The Health Survey for England 2015, designed to monitor trends in the nation’s health, was published on 14 December 2016. In terms of adult alcohol consumption, it reports that:
- In 2015, a minority of adults (13% of men and 20% of women) had not drunk alcohol in the last 12 months.
- Over half (52%) of adults had drunk alcohol once a week or more often, with men more likely than women to do so (60% and 44% respectively).
- 15% of men and 9% of women drank alcohol on five or more days in the last week.
- On average in 2015, men drank a mean of 14.9 units in a usual week, and women drank a mean of 8.9 units.
- The majority, 55% of men and 64% of women, drank at levels considered to be at lower risk of alcohol-related harm (up to 14 units).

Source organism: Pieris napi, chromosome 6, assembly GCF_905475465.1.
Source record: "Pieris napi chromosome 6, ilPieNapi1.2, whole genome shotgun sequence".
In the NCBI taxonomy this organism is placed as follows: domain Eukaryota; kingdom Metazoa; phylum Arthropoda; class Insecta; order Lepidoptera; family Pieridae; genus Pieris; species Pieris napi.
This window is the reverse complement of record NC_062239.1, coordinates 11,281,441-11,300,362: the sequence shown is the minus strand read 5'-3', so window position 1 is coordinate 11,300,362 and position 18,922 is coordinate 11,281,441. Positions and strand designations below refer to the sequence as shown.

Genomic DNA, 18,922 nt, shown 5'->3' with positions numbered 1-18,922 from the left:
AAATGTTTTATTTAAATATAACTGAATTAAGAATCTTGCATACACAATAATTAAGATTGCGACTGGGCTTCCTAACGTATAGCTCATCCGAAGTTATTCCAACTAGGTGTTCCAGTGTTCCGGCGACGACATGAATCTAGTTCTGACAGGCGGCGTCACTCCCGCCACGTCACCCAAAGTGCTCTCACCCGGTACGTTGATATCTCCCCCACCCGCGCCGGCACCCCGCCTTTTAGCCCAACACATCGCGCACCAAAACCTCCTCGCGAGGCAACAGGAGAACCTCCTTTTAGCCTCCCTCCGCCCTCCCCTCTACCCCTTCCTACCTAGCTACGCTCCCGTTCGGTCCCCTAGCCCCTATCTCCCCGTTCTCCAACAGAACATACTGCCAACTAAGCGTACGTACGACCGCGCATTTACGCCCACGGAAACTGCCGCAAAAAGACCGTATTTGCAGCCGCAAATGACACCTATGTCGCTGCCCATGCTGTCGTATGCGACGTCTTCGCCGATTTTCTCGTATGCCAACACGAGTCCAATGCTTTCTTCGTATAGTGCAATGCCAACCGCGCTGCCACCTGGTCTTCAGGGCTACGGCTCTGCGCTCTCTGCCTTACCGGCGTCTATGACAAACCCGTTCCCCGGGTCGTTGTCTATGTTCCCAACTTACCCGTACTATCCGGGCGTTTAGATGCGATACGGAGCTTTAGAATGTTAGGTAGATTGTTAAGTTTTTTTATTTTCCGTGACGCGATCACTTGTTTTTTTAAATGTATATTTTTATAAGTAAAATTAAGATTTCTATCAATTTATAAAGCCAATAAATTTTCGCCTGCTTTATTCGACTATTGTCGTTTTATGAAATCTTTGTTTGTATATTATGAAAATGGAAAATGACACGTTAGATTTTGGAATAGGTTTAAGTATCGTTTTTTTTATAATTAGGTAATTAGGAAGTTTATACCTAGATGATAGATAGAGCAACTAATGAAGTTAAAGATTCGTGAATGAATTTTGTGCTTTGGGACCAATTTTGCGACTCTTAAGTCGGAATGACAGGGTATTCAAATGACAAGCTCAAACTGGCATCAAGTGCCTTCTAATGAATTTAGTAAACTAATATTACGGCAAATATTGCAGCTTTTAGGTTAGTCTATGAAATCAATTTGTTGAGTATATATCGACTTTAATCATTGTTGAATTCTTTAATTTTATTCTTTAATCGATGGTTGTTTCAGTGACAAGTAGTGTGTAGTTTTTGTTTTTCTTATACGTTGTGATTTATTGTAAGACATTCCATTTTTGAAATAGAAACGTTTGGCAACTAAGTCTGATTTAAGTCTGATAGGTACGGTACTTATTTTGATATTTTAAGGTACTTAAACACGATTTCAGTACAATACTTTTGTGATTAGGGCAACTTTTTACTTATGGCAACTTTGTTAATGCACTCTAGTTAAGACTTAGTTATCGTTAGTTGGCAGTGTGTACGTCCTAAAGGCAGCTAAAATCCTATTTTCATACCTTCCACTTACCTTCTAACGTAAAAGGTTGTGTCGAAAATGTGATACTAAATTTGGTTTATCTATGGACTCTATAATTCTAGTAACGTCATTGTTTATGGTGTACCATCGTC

- 31% of men and 16% of women drank over 14 units in a usual week, placing them at an increased risk of alcohol-related harm.
- Drinking over 14 units in a usual week was most common among men and women aged 55 to 64 (41% and 24% respectively).
- Men and women in higher income households were more likely to drink over 14 units in a usual week (37% and 22% respectively) than were men and women in lower income households (29% and 9% respectively).
That part of the survey report dealing (in more detail) with adult alcohol consumption can be downloaded below. Details of the full survey (including details of childrens’ drinking) can be found here.